What is the Syracuse Landmark Preservation Ordinance?
The Landmark Preservation Ordinance is a historic preservation law originally adopted in 1975 and revised under the new city zoning ordinance (Part 6) to recognize, celebrate, and ensure the protection of Syracuse’s built heritage, including buildings, landscapes, objects, and districts. To date, four Preservation Districts and fifty-five individual Protected Sites have been designated
under the ordinance. Many additional districts and individual sites are eligible for designation.
Who administers the Syracuse Landmark Preservation Ordinance?
The Landmark Preservation Ordinance is administered by the seven-member Syracuse Landmark Preservation Board. These volunteers are appointed by the mayor and have expertise in history, historic preservation, architecture, landscape architecture, and real estate. The Board is responsible for making recommendations to the City Planning Commission and Common Council on designating properties, and for reviewing changes to designated properties.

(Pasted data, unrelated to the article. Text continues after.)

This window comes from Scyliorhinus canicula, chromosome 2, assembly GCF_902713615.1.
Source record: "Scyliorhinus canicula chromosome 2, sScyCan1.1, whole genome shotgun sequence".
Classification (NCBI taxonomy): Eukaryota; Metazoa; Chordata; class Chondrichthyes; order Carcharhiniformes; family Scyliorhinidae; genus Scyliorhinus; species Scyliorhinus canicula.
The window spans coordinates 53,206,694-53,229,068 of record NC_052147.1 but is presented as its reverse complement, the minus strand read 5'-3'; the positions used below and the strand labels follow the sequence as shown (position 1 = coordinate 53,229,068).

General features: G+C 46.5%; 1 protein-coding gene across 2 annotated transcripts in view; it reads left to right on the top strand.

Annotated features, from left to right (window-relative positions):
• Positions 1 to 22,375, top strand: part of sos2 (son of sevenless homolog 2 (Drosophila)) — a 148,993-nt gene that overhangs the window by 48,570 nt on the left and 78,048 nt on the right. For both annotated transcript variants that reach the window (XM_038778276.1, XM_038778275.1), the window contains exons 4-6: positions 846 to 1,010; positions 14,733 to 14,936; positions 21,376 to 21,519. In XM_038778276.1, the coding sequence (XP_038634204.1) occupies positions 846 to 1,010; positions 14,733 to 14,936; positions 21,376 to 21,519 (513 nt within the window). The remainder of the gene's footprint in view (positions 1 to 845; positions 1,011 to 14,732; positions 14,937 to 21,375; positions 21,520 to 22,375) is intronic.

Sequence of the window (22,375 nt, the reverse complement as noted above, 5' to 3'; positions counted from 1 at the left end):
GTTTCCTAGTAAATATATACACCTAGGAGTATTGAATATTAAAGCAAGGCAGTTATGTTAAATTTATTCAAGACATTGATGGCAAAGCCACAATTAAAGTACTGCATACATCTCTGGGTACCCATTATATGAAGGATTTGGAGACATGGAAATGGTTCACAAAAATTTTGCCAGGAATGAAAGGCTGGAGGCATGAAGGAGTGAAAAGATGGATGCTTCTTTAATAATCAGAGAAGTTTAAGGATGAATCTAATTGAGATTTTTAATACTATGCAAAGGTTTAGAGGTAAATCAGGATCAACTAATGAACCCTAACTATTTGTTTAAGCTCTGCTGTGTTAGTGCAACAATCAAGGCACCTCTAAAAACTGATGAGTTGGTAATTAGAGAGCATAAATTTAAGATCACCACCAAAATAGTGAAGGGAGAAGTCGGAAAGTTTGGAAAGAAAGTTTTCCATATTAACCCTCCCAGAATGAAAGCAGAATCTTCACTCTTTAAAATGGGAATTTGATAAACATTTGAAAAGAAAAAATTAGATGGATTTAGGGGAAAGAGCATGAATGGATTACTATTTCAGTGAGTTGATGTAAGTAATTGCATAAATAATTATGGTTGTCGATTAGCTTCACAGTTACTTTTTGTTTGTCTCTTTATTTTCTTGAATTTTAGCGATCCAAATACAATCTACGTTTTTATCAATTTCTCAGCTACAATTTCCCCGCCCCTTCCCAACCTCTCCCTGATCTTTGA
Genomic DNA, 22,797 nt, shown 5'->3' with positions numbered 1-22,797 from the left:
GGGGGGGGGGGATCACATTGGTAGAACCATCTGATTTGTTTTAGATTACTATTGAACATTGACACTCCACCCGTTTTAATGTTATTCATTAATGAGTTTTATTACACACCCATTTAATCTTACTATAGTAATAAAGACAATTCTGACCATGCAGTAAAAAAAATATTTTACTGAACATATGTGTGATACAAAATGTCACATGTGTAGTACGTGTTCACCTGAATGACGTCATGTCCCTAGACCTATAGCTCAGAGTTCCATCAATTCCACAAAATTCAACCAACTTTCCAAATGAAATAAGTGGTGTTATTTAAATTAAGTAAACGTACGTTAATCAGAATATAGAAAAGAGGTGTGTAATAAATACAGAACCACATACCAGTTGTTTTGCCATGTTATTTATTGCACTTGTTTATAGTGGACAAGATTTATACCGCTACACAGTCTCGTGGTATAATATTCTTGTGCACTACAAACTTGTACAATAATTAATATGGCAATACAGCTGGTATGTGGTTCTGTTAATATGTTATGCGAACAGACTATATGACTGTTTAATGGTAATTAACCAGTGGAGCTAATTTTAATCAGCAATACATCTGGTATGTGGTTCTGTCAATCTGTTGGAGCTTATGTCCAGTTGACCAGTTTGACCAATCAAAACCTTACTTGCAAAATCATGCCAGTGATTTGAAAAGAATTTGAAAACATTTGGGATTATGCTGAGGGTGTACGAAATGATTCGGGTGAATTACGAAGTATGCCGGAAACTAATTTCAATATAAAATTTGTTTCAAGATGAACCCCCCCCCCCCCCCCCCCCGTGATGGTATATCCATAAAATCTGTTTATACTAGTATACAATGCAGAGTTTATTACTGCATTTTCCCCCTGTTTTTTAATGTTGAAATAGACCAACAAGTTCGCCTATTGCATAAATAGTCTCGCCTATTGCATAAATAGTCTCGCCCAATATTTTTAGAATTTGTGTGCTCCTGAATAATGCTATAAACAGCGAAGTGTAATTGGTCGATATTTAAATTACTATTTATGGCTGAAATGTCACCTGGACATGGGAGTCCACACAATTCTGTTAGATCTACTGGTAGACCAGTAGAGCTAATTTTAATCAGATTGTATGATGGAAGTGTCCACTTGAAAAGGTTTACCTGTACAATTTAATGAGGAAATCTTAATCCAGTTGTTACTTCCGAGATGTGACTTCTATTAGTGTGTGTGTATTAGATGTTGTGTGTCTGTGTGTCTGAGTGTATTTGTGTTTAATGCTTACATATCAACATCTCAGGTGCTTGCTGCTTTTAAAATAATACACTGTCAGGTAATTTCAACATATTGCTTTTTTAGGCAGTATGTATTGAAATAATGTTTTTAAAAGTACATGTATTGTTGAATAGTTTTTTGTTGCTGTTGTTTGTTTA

What is a Preservation District?
A preservation district is a geographically definable area, which possesses a significant concentration, linkage or continuity of sites, buildings, structures or objects united historically by past events or united visually by plan or development. There are two residential preservation district in Syracuse that include the Berkeley Park Preservation District and the Sedgwick-Highland-James Preservation District. There are also two downtown preservation districts: Hanover Square Preservation District and Columbus Circle Preservation District,